Dork Diaries 9: Tales from a Not-So-Dorky Drama Queen

Book review by
Terreece Clarke, Common Sense Media
Dork Diaries 9: Tales from a Not-So-Dorky Drama Queen Book Poster Image
Installment in popular series is long on drama, stereotypes.

Parents say

age 13+
Based on 1 review

Kids say

age 10+
Based on 18 reviews

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A lot or a little?

The parents' guide to what's in this book.

Educational Value

As a graphic novel, the book will appeal to reluctant readers.

Positive Messages

Though neither overwhelmingly negative nor really positive, the novel leaves readers languishing in oft-used stereotypes of mean popular girls and nice but self-absorbed underdogs.

Positive Role Models & Representations

The novel relies heavily on mean-girl-vs.-underdog-girl stereotypes and the perfect boy they both like. There are some examples of good friendships, but even those relationships are limited to and driven by clichéd character types. 


A girl vomits after a bug is found in her hair; instances of verbal and psychological bullying without physical altercations.


Descriptions of boys and girls "liking" each other; mention of a kiss.


Mild name-calling, such as "loser," "maniac," and "dork."


Most brands are made up and/or used for scene-setting.

Drinking, Drugs & Smoking

What parents need to know

Parents need to know that Dork Diaries 9: Tales from a Not-So-Dorky Drama Queen, as usual for this series, is long on the middle school drama with fabricated and real online bullying and mean-girl stuff. There are descriptions of boys and girls "liking" each other and mention of a kiss. This is light reading, and its graphic novel format will appeal to tween reluctant readers, but it's all icing, no cake.

User Reviews

  • Parents say
  • Kids say
Adult Written bysweet_lily_850 May 1, 2016

Dork Diaries #9: Tales from a NOT-SO Dorky Drama Queen

It was a peaceful and normal day for Nikki Maxwell and she was on her way to lunch but stopped at her locker first. When she got to her locker she noticed that... Continue reading
Teen, 14 years old Written bySummerbliss3456 September 30, 2015

Love dork diaries

All dork diaries is AWSOME, I love all the drama. Mackenzie is horrible and I love it when Nikki gives her a pice of her mind #Nikki you go girl :)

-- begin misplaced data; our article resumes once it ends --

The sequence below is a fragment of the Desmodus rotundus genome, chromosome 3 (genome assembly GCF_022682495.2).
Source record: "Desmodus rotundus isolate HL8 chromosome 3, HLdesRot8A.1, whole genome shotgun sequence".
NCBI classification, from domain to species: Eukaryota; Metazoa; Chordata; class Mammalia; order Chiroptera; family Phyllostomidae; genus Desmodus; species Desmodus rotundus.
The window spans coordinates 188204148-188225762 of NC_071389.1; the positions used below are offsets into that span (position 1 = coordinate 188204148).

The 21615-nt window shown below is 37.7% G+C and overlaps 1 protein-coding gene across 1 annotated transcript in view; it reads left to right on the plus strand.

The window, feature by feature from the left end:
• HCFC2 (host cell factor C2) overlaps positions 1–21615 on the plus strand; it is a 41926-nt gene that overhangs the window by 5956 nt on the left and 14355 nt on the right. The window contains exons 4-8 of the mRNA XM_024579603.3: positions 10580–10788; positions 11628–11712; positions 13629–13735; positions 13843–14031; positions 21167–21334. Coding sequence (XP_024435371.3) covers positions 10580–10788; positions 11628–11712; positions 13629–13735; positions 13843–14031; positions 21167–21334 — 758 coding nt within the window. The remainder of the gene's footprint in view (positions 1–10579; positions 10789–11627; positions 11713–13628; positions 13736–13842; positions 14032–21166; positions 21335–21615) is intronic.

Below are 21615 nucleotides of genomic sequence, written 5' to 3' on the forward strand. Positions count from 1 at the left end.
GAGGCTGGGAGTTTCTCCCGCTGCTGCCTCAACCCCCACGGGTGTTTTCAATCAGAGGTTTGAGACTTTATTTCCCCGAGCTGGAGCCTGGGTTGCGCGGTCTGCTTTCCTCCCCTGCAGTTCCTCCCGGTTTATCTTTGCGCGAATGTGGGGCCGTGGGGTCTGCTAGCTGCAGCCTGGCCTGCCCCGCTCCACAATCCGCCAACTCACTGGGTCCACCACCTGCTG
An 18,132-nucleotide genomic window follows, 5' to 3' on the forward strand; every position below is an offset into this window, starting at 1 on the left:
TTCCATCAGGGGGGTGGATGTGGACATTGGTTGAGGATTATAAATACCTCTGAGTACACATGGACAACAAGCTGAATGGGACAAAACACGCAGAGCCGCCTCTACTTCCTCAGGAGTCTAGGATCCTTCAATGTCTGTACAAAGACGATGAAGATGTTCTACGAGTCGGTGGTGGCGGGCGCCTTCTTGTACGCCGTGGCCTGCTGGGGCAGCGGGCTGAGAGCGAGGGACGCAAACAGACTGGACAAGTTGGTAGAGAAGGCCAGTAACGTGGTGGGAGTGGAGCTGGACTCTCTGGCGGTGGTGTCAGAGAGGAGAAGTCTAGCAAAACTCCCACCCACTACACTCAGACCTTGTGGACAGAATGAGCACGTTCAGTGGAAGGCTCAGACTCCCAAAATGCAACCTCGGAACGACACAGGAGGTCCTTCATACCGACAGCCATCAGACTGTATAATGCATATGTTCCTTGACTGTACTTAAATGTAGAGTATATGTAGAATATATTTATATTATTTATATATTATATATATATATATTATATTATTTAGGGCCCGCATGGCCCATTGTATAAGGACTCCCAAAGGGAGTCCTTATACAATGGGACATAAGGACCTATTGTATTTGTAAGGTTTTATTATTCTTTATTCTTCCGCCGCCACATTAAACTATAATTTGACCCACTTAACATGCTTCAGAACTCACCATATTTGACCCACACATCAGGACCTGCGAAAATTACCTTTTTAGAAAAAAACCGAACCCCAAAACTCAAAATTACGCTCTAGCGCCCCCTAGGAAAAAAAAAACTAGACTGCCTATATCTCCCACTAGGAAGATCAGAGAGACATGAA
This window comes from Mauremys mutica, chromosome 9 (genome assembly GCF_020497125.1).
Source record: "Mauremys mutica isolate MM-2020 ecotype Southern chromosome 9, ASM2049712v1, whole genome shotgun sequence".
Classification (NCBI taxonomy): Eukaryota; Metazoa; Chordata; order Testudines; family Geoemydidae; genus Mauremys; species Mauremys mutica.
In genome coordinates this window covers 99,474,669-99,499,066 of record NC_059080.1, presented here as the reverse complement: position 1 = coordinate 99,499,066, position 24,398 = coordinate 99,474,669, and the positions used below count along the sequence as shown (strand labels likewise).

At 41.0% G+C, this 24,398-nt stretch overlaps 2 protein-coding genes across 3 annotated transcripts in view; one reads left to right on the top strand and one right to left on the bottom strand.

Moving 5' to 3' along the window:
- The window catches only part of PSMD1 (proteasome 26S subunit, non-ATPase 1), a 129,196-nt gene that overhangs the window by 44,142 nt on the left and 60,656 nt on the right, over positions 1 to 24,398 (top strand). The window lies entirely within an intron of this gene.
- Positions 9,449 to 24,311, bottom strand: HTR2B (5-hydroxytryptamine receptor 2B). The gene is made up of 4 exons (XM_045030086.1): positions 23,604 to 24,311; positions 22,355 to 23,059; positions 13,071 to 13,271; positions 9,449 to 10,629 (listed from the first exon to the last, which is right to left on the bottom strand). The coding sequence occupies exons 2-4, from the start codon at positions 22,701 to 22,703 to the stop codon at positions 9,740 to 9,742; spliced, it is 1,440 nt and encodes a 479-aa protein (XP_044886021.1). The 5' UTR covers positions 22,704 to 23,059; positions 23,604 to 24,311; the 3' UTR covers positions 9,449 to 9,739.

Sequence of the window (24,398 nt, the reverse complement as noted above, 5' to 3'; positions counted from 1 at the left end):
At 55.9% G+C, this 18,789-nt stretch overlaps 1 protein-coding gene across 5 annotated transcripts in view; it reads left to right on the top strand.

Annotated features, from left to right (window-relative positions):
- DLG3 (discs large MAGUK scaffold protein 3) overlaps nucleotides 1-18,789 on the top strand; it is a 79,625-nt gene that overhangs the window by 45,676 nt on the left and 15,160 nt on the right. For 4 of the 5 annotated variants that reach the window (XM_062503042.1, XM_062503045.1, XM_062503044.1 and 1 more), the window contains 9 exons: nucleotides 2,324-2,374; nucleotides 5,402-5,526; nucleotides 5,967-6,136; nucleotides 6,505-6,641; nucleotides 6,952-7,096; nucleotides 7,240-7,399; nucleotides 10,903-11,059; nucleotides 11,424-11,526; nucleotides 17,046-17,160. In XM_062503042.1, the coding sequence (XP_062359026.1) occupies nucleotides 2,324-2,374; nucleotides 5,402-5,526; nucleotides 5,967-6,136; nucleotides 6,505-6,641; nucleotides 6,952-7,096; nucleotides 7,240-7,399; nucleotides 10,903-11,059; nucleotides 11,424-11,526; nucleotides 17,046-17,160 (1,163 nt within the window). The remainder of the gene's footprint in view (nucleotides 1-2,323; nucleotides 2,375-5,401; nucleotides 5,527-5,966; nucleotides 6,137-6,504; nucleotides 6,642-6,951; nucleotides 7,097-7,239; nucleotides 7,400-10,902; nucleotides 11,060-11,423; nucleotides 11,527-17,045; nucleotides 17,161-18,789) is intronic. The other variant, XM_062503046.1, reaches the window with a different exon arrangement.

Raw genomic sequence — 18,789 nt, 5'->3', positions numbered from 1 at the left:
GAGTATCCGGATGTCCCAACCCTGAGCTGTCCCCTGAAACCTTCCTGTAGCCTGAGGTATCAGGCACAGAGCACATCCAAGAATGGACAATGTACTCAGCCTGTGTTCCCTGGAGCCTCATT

Kid, 11 years old October 26, 2020

Deserves zero stars

This book, not like the rest, is written in Mackenzie's point of view, the author really messed up, she could've given us a little back story for her... Continue reading

What's the story?

Nikki's diary -- yes, that one -- has been stolen, and now Nikki's enemy, MacKenzie Hollister, is wrecking Nikki's life bit by bit. She's ruined her friendship with Brandon and may even get her fired (!) from her newspaper column. MacKenzie tells her side of the story in Nikki's diary, of course, and the results are less than dorky.

Is it any good?

It feels as if the characters and the story regressed in this latest adventure, which boils down to the typical middle school drama stereotypes we saw in the first few installments. Unfortunately, the opportunity to see inside the "mean-girl mind" was wasted, and we find our heroine back to obsessing over the perfect boy vs. stepping up to stop the cyberbullying of a fellow classmate. There are some bright spots where we see a commonality between two of the main characters, but there isn't enough of that to offset the relatively routine nature of the story. 

Talk to your kids about ...

  • Families can talk about cyberbullying. Instead of relishing the viral video of her "enemy," how could Nikki have helped?

  • How does journaling help you work out your feelings. Have you tried journaling? 

  • How does real-life middle school drama compare with how it's portrayed on TV and in movies? Is school really that polarized, or does the media play up these negative characteristics of school life to get clicks, views, and shares?

Book details

Our editors recommend

For kids who love humor and middle school stories

Themes & Topics

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